Data from UChicago's Campus Health Needs Assessment identified mental health as a priority need among college and graduate students. To address this, the Wellness Advisory Board (WAB) created the Take 10 initiative with the aim to encourage rest and social connection in the midst of a busy and hectic schedule. Based on the Pomodoro Technique, the Take 10 initiative seeks to create a space for relaxation and social interaction through pop-up events relating to the following themes: creativity, physical activity, gratitude, and engaging with others.
Research evidence supports psychologically detaching from heavy workloads to maintain mental well-being and life satisfaction and reduce the chance of burnout. This means that if you choose to take a break, but continue thinking about your upcoming tasks and mulling over your to-do list, you are not truly resting. A genuine break will produce comfort, tranquility, and stress relief. Research also reveals that taking short breaks when learning something new helps to change the brain and solidify memory. Therefore, relaxing while studying not only provides rest for your mind, but also makes your brain more efficient.
Research on lack of social connection suggests that it may reduce cognitive ability, meaning that a lack of strong, positive relationships in your life may impede your ability to thrive and accomplish your goals.
These research studies, along with the results from the CHNA, support the presence and aims of the Take 10 initiative and provide a strong basis for addressing this need.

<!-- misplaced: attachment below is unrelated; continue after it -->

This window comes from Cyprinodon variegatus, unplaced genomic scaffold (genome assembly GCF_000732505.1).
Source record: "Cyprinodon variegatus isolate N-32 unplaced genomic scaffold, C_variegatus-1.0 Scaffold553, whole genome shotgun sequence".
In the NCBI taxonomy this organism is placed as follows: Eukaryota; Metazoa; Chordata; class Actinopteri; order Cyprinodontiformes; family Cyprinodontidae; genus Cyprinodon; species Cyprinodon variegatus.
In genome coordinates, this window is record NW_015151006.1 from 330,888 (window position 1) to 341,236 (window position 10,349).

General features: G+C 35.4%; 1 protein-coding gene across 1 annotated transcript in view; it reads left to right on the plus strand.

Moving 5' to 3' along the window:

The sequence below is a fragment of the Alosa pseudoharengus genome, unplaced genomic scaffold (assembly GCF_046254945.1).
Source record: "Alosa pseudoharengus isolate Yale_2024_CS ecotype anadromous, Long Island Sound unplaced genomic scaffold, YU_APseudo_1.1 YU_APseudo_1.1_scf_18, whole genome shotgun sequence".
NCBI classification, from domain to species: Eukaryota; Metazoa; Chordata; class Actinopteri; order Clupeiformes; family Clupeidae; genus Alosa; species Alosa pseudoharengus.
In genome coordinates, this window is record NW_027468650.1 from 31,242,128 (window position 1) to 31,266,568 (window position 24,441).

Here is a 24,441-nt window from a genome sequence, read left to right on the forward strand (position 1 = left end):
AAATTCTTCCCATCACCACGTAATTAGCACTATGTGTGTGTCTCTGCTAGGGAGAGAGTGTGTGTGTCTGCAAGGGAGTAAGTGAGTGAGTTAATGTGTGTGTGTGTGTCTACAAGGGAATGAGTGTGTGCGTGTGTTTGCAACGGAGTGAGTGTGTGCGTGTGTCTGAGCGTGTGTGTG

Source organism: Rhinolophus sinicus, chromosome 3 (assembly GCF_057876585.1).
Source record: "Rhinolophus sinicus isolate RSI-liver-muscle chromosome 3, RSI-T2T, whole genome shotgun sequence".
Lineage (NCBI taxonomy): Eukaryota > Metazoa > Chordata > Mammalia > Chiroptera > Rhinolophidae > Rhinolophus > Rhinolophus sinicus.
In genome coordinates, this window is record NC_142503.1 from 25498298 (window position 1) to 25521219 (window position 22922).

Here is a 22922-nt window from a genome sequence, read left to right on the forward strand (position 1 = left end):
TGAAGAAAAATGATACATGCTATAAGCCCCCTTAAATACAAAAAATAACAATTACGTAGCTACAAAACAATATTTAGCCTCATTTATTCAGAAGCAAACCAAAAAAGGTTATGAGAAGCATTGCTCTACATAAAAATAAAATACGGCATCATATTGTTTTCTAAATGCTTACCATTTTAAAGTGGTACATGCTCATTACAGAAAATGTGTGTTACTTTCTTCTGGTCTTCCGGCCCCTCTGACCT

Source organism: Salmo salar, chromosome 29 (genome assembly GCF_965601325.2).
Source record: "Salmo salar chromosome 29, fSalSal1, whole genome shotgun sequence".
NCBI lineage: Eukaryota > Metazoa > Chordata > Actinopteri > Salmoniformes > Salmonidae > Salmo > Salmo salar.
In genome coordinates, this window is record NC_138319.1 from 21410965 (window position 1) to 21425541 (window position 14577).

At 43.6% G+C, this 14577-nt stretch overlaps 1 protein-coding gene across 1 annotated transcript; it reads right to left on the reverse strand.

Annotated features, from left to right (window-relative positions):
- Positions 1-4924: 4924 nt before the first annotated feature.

Unwinding is very subjective and can be done in a lot of ways. There are also various time limits you can incorporate when studying that work best for you! If you want to follow the Pomodoro technique, you can set a timer for 25 minutes, and when it goes off, you take a five minute break. Health Promotion and Wellness recommends ten minutes of rest for every hour of focused work. Here are some examples of regular breaks you can take on campus:
- Schedule a Zoom dinner party with your friends from UChicago.
- Write a letter to someone who you are missing or wanting to show special appreciation for.
- Schedule a time to call a friend or family member. During this time, make a meal together or play a game from afar.
- Practice mindful meditation or guided breathing for 10 minutes.
- Take a break from all devices by putting an alarm on your phone for 10 minutes and then placing it facedown. Don’t pick it up or look at screens until the alarm goes off.
- Take a walk around the beautiful UChicago campus, which was designated a botanic garden in 1997.
- Visit one of the "sunny spots" on campus, or do some studying outside on the Midway.
- Watch the live feed of Botany pond with baby ducks.
- Play a quick card game, like Uno or Speed.
- Check out Shedd Aquarium’s Instagram or Facebook page and follow along as their penguins visit other parts of the aquarium.
- Check out the virtual arts offerings through UChicago Arts.
- Get your creative juices flowing with activities from the Smart at Home initiative from the Smart Museum.
- Explore the Art Institute’s virtual collection.
- Visit a new fitness class Ratner and challenge yourself to make a new friend.
- Do some full-body stretching or yoga poses.
- Take a walk in your neighborhood.
- Check out a Gentle Yoga or Yoga Flow session with Spiritual Life.
- Explore art on campus with the UChicago Arts maps.
- Turn on your favorite song and just dance.
- Try a new dance class in the Virtual Dance Lab from UChicago’s Dance Program.
It is important to note that fulfilling breaks do not include browsing social media pages, streaming videos online, or catching up on the news. Do something different that takes your eyes away from a screen and into the physical world!
Here are more resources for more ideas on taking a break: